Anyway, this little guy has enjoyed a certain cult popularity among people who like video games. He’s not the game’s main character, and if you don’t know where and when he appears, you could easily enjoy your copy of Animal Crossing” without ever interacting with him. However, his innate novelty and the fact that he is a subtle reference to a rather prolific video game music composer named Kazumi Totaka have given him a following dedicated enough to know him if they heard him.

And then they did hear him. And they weren’t playing video games.

An article titled “Are the Pet Shop Boys Secret Nintendo Fans?” ran this week on the Discopop Directory website. The article notes that “Minimal,” the next single from the Pet Shop Boys’ album Fundamental, contains some sound effects that sound a lot like this little singing dog.
[ link: the Discopop Directory article ]
Check it out. The page offers sound samples that are pretty hard to argue with. I just like the thought of the Pet Shop Boys being found out and being surprised that anybody would both play this game and listen to their music.

Oh wait — that never got un-dorky, did it?

Wednesday, July 05, 2006

Two (Plus Shadows)

Why must something small but beautiful be overlooked?
[ link: a perfectly reasonable question ]

Monday, July 03, 2006

Hot Box

I'm writing this from the dining room of my apartment, which is currently sucking the summer sunlight through its three large windows and trapping it inside, making me sweat as I type and forcing me to feel like that one kid you used to know who would break into a salty downpour when he played Street Fighter at your birthday pizza party in sixth grade.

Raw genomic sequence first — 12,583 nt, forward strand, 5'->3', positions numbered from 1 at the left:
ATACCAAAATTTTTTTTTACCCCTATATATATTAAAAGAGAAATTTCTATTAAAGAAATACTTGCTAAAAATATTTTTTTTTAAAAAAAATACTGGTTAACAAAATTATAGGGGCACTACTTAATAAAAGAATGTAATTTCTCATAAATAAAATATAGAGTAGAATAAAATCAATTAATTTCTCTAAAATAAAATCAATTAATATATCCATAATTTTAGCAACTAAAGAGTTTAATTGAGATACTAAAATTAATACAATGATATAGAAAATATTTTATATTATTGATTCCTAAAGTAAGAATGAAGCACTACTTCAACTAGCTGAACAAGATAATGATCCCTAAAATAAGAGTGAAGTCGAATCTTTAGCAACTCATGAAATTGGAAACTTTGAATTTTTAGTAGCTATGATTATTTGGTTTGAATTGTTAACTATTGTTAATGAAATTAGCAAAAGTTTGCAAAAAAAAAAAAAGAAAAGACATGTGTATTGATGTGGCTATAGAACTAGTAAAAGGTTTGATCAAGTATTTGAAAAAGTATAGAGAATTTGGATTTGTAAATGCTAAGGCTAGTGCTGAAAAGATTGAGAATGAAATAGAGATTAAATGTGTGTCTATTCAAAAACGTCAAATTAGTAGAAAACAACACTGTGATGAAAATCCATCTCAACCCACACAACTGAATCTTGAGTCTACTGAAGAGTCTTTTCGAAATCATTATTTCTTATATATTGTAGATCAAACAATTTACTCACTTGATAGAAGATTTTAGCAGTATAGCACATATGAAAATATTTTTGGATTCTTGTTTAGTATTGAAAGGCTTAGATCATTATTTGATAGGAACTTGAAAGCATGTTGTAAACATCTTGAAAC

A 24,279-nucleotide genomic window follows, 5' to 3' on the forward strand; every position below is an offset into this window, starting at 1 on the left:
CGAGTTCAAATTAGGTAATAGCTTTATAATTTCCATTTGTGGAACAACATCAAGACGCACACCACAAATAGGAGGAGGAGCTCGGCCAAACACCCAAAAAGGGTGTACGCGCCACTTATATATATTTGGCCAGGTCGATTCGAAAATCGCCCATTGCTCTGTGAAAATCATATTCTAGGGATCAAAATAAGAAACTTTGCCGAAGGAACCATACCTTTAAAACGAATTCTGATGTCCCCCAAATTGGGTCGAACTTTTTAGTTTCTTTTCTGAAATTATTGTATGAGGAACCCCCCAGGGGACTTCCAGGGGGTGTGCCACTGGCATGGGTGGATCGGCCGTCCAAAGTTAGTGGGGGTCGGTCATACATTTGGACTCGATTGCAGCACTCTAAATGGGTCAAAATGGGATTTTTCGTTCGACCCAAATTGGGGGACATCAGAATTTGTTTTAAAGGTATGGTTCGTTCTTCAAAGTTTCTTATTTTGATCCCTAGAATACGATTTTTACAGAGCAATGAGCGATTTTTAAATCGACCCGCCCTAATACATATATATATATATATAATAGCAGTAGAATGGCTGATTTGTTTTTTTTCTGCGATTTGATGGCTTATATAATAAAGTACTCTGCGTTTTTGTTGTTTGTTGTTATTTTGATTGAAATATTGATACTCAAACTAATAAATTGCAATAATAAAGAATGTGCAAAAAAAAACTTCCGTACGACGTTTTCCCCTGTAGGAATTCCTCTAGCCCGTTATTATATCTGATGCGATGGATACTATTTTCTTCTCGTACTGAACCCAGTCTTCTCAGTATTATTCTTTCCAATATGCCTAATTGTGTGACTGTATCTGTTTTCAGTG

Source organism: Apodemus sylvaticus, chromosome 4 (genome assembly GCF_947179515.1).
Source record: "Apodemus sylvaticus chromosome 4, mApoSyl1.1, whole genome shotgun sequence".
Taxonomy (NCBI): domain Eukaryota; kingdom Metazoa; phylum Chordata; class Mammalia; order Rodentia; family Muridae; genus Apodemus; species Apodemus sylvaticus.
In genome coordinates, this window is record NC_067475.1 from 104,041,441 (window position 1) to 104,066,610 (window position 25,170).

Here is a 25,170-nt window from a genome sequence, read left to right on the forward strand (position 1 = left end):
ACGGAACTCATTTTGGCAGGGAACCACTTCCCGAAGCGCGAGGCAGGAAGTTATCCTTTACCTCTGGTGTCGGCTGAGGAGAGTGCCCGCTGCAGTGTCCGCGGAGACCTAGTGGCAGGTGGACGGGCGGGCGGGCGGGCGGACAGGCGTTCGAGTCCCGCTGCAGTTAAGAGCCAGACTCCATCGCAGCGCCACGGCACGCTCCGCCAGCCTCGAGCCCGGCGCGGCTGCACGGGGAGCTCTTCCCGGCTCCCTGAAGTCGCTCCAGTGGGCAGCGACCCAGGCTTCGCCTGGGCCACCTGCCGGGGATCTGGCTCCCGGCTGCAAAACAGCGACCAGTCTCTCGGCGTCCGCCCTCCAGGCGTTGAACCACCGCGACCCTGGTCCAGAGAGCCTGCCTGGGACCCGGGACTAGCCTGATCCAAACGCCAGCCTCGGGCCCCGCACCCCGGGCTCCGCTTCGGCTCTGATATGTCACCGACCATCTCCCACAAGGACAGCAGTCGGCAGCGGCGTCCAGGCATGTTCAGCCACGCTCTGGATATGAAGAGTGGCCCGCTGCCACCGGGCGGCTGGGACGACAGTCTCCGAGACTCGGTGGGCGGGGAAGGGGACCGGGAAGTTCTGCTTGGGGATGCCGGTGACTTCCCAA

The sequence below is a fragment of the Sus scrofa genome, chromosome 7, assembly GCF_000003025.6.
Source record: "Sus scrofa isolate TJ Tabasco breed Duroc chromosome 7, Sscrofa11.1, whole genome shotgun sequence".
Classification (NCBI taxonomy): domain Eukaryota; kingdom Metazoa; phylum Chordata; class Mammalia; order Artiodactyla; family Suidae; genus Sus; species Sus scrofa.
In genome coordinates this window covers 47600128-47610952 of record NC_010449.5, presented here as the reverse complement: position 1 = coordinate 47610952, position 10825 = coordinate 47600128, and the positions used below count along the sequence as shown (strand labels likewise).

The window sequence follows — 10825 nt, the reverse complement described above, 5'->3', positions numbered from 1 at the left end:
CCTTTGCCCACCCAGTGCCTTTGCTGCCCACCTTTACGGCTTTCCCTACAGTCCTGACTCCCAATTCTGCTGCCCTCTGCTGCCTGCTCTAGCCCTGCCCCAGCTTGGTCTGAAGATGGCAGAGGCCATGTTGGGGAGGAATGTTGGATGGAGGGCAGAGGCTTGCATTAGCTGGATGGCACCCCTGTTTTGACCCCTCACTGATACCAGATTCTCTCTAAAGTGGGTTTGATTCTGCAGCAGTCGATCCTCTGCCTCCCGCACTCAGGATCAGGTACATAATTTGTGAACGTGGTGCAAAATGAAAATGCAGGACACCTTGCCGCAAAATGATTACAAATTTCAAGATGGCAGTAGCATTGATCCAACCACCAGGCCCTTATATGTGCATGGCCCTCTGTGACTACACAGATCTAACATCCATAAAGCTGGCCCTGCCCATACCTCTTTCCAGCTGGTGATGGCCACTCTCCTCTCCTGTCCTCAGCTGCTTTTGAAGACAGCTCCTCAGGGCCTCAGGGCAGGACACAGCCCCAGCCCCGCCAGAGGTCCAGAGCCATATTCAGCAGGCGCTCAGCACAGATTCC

You know who I’m talking about.

Anyway, as a break from the kind of writing that actually gets me a paycheck, I thought I’d share with you all that I now have a YouTube account. I love it. I was surprisingly easy to upload what little video footage I have, and now the whole world can see it.

May I present to you, my much beloved animal documentary classic, “Anteaters Wrestling”? You’ve seen on MySpace — or more likely, you haven’t — but now see it in the comfy confines of my own little chunk of the web!

And there's more. You can also see the sequel to "Anteaters Wrestling," "Anteaters Feeding"! See as they probe logs with their creepy, elongated noses for ants! Also up: "The Peacock Jumps" and "Turkeys in the Grass." It's all very riveting, I assure you.
[ link: my YouTube profile ]

No, I Don't Mean "Uglification"

Best new word ever: "ooglification." The phenomenon of substituting the syllable "oo" into a word to make the word sound more like slang — or to make slang sound like super-slang. Like "cigaroots" or "antooters" or the like. It's a real word, though it's sparsely documented online.